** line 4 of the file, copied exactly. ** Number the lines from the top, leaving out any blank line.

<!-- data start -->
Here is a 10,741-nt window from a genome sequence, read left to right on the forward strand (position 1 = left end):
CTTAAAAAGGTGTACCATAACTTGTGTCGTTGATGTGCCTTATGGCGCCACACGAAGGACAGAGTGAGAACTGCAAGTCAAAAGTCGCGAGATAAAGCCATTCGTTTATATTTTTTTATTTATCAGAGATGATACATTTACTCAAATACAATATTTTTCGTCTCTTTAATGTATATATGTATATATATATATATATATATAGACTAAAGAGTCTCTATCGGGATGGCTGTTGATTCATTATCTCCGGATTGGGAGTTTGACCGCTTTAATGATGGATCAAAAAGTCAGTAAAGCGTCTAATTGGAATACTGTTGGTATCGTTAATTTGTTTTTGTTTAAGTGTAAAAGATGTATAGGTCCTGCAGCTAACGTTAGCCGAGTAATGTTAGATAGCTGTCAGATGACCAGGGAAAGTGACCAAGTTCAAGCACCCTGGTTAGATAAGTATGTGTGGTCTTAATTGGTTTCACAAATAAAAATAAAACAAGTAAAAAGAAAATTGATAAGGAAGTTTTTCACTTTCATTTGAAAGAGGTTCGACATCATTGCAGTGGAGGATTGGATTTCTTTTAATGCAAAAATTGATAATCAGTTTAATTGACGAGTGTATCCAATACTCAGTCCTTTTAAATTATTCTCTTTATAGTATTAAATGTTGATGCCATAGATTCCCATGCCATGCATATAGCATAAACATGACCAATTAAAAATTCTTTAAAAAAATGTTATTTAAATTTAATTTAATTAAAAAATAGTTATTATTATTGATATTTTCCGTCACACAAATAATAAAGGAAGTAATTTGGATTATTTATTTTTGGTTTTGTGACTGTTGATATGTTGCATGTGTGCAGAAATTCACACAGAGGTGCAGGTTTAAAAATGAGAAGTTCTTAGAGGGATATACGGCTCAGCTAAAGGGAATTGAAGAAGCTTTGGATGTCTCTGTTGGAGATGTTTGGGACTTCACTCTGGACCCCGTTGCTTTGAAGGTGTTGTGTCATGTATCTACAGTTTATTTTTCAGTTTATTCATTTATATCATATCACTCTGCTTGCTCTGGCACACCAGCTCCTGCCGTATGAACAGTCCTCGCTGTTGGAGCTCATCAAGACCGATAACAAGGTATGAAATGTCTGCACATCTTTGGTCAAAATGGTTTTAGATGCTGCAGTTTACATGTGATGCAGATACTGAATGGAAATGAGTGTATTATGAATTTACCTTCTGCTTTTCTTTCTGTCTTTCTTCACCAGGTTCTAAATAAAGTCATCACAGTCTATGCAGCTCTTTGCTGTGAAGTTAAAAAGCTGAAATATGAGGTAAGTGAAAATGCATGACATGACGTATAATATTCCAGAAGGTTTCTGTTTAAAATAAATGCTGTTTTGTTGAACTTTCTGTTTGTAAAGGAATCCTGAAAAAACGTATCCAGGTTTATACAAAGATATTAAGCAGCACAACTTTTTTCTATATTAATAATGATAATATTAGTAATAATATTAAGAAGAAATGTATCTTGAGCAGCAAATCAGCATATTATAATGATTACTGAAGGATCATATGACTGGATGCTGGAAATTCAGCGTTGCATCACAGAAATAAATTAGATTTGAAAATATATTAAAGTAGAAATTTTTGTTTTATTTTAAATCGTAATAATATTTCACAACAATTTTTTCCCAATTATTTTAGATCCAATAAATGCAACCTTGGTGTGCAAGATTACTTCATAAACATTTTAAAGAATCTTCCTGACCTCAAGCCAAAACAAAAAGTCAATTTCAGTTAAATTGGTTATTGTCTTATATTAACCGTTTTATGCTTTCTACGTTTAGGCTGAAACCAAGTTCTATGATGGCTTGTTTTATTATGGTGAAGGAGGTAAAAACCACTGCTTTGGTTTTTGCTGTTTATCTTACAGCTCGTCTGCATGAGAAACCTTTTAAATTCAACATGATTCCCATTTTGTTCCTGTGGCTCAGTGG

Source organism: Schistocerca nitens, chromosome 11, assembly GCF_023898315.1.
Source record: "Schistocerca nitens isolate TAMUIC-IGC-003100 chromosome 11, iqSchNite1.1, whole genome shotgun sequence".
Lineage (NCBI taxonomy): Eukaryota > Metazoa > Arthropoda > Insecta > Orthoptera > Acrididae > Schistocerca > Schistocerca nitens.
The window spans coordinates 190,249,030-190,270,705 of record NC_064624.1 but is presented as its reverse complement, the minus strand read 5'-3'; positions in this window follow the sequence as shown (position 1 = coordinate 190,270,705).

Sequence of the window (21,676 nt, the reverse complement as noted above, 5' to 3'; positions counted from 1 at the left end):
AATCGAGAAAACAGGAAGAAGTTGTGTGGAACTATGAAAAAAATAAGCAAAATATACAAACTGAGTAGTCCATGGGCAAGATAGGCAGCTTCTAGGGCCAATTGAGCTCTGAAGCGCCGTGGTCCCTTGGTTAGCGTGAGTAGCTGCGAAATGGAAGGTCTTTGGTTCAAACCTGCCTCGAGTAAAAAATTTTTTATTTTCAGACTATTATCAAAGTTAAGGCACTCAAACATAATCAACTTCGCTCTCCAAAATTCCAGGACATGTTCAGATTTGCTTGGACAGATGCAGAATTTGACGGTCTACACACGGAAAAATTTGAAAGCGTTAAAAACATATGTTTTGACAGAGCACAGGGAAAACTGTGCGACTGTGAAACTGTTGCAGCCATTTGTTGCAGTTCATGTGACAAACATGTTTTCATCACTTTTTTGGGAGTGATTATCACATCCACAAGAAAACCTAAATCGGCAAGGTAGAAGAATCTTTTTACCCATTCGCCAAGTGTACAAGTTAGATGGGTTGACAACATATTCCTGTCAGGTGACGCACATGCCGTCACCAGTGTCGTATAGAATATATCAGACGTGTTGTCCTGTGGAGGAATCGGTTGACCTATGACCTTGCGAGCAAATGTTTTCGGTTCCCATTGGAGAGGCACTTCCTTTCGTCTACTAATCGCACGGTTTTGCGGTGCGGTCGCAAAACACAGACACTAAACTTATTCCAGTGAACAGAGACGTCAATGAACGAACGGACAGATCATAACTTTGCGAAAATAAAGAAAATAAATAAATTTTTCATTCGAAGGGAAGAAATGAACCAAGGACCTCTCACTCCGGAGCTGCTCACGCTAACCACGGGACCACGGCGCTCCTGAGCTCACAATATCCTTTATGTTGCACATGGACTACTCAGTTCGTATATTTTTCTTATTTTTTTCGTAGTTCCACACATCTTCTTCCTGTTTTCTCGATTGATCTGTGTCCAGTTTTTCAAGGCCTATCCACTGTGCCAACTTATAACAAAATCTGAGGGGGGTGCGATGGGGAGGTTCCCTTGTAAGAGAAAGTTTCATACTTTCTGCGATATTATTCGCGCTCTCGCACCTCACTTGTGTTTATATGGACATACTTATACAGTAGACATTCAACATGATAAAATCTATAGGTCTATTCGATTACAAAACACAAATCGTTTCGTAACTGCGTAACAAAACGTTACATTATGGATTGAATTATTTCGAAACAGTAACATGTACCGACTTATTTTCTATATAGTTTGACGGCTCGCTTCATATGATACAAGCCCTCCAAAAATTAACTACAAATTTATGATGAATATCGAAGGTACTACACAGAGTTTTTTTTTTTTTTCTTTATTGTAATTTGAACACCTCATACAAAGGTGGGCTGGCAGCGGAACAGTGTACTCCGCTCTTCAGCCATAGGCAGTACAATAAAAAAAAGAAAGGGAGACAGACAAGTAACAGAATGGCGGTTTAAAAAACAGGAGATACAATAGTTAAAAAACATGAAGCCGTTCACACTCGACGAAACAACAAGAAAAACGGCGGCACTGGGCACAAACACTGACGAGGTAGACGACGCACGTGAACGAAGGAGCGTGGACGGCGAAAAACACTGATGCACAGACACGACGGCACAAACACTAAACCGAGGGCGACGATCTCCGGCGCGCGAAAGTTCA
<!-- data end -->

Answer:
Source record: "Schistocerca nitens isolate TAMUIC-IGC-003100 chromosome 11, iqSchNite1.1, whole genome shotgun sequence".